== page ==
Once diners step inside Vieux Carre NOLA Kitchen and dig into an order of crawfish hand pies, fried catfish or bacon-wrapped shrimp and grits, it's suddenly easy to forget they're actually 2,300 miles from New Orleans.
After a complete remodel, the new West Central restaurant's 100-year-old space evokes someplace even older, like the iconic historic structures throughout New Orleans' famed French Quarter. Exposed brick walls contrast with a black tin ceiling and stained glass accents with faux white-washed walls covered in thematic framed artwork.
Vieux Carre owner Korri McElfresh says when word first spread about the new restaurant, announced last year, she "had a lot of people say to me 'Oh, so like Mardi Gras. Are you going to have beads?' But no, that's not what I'm going for. It's so much more than that."
As soon as she settled on a New Orleans-inspired Creole and Cajun focus, McElfresh booked a trip to the Gulf Coast city for research and development.
"I just ate my way through NOLA as much as I could, and I averaged about 10 miles a day walking," she says. "I wanted to walk and look at all the buildings, and went to as many history outposts as I could."
She sampled crawfish and alligator and famous New Orleans-originated cocktails the Sazerac and Vieux Carre at the city's renowned Carousel Bar & Lounge. The latter, a drink of rye whiskey, cognac and sweet vermouth, is, of course, served at McElfresh's restaurant.
McElfresh's vision for Vieux Carre (pronounced "voo cah-ray"), which in French means "old square," is a Northwest homage to the culture and cuisine of NOLA.
"I've been in the food industry in Spokane for quite a while, and I love the restaurants we have here," she says.
But when branching out from her past role in management for Eat Good Group's restaurants, she envisioned bringing something different to the region's existing food offerings.
"I wanted a little diversity, not another beet salad or flatbread or Brussels sprouts," she says. "There are already a few places that have soul food, and French restaurants aren't as approachable as we like them to be. So I thought maybe Spanish influences, but there are so many Spanish places. I was talking to a friend of mine, Amber Park, and she was like, 'Korri, you just described New Orleans!'"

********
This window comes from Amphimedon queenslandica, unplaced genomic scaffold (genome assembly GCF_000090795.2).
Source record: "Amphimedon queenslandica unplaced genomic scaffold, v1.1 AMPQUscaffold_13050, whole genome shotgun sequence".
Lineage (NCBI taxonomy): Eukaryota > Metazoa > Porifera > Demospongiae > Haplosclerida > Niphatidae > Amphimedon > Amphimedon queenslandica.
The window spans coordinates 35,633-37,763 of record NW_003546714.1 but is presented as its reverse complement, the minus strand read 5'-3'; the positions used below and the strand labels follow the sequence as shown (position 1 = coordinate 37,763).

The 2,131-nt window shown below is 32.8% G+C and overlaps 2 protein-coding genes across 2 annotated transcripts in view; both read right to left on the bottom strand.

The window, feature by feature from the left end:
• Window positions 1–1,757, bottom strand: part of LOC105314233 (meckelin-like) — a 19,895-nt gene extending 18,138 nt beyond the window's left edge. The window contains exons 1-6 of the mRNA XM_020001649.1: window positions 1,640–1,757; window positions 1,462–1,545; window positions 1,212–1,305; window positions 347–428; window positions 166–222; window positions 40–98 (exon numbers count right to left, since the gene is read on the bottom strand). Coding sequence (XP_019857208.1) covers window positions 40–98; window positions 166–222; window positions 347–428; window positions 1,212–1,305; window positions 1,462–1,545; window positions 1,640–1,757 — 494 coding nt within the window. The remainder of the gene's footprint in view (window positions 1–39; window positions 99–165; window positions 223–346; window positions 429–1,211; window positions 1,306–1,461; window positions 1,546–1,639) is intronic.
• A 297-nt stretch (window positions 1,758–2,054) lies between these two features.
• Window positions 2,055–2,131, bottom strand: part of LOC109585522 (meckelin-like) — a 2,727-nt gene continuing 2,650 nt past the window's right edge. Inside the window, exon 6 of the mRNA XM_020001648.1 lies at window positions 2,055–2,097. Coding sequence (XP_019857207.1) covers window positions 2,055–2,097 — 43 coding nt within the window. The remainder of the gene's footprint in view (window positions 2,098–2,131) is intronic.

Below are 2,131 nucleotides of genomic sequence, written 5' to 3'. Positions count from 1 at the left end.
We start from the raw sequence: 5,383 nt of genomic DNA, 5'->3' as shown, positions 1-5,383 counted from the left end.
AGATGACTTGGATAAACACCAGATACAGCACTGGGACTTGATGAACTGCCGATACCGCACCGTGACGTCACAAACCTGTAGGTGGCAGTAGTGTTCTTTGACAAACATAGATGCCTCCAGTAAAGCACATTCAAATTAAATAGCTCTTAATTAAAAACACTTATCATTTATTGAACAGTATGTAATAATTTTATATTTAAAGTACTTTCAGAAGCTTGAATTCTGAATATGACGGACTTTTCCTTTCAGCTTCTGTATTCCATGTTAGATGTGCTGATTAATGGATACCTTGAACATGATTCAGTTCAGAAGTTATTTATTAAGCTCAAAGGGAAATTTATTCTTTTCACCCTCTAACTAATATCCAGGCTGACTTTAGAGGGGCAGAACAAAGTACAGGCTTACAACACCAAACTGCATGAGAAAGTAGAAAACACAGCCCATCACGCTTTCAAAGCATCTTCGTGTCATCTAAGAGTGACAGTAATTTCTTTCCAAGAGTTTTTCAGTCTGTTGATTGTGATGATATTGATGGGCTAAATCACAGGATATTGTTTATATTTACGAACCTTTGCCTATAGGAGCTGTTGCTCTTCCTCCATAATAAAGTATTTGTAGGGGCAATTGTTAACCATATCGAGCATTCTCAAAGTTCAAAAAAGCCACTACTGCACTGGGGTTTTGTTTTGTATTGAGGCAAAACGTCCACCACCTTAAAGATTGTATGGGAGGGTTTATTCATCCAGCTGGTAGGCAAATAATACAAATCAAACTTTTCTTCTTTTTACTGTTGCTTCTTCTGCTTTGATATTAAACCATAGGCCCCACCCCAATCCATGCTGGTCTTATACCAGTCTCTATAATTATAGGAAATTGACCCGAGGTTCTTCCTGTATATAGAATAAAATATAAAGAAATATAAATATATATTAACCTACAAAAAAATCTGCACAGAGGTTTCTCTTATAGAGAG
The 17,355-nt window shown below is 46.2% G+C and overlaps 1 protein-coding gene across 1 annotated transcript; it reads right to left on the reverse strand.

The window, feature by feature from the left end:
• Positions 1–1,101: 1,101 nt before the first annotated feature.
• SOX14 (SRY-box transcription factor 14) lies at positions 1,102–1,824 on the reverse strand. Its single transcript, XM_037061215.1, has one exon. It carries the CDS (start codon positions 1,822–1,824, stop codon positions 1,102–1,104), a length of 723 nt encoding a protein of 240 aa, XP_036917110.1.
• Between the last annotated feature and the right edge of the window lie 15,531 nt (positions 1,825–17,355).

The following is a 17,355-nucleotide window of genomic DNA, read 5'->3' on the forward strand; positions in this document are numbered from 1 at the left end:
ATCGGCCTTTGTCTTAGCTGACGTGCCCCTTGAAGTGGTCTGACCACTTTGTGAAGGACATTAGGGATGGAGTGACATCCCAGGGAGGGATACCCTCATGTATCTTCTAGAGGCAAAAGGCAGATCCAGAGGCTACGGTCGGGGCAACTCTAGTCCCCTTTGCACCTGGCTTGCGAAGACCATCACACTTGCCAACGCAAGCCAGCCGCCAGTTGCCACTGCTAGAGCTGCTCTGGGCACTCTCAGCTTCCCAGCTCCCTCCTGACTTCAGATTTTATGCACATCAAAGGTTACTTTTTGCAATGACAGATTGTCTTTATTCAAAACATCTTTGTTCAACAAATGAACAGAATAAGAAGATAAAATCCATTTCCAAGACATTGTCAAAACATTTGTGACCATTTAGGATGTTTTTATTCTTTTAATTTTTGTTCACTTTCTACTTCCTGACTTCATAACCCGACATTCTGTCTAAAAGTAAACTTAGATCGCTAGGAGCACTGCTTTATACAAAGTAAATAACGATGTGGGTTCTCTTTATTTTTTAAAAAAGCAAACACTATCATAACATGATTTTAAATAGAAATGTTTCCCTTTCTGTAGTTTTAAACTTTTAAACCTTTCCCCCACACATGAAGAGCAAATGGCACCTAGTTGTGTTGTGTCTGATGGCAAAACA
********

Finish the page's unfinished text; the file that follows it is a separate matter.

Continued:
While the remodel of the restaurant's space on the first floor of a historic, Victorian-esque brick building just west of the Spokane County Courthouse was delayed by the coronavirus pandemic, McElfresh didn't wait to begin searching for a chef to carry out her vision for Vieux Carre's menu.
"I probably interviewed 60 people all over the U.S.," she says, before eventually connecting with chef Logan Maus.
Formerly based in St. Louis, Missouri, Vieux Carre's executive chef also has ties to NOLA, having grown up visiting grandparents who lived nearby.
"That is where a lot of my Cajun and Creole influence comes from," Maus says. "On top of that is the fact that St. Louis is the sister city to New Orleans — almost all the celebrations we do are the second best version in America, and no matter what cuisine a restaurant does, they always have a king cake, crawfish, oysters and things like that."
Maus and his fiance had already been hoping to relocate to the Pacific Northwest when all the pieces fell into place and he accepted the offer to become Vieux Carre's chef.
"It was almost as if in a weird way destiny was leading us to this place," he says.
McElfresh and Maus closely collaborated on the menu with the goal of evoking traditional New Orleans flavors and fare by leveraging the nostalgic power of food, paired with thoughtful culinary craftsmanship.
"My approach to cooking has always been quite simple: A recipe is a recipe, and any good cook or chef should be able to read a recipe or take something from a happy memory or trip and turn a recipe into that memory," Maus says. "Korri had a vision of what she wanted the place to be, so then it was simply me bringing things to the table and testing recipes until we came to the flavors she was looking for."
Maus' top three picks from Vieux Carre's debut menu are the crawfish hand pies ($11), beignets ($5) and crawfish boil ($21). All of the crawfish served at the restaurant is sourced locally from the Snake River, and Maus expects weekly deliveries to continue through late August before the season ends.
"Being able to get access to live crawfish in Washington and being locally sourced is so much fun," he says.
Other traditional Southern, Creole and Cajun-inspired dishes from Maus and team include whipped honey cornbread ($7), red beans and rice with andouille sausage ($16), fried chicken ($22), gumbo ($9) and jambalaya ($18), and several salads like poached pear ($14) and panzanella ($12). Lunch service launched last week with several more handhelds: muffaletta ($15), po' boy ($13) and fried catfish ($13).
In the bar, about a third of the cocktail menu ($10-$14) is devoted to classic New Orleans drinks, of course including the iconic Sazerac and Vieux Carre alongside the gin rickey, hurricane, mint julep and more.
"The environment and atmosphere that Korri has created is one of a very Southern nature," Maus reflects. "That Southern charm is when you can be invited into someone's house, and it doesn't feel awkward — like 'Grab yourself a drink, this is just as much your home as it is mine,' This atmosphere was brought here." ♦
Vieux Carre NOLA Kitchen • 1403 W. Broadway Ave. • Open Mon-Thu 11 am-10 pm, Fri-Sat 11 am-11 pm, Sun 3-9 pm • vieuxcarrespokane.com • 509-495-1400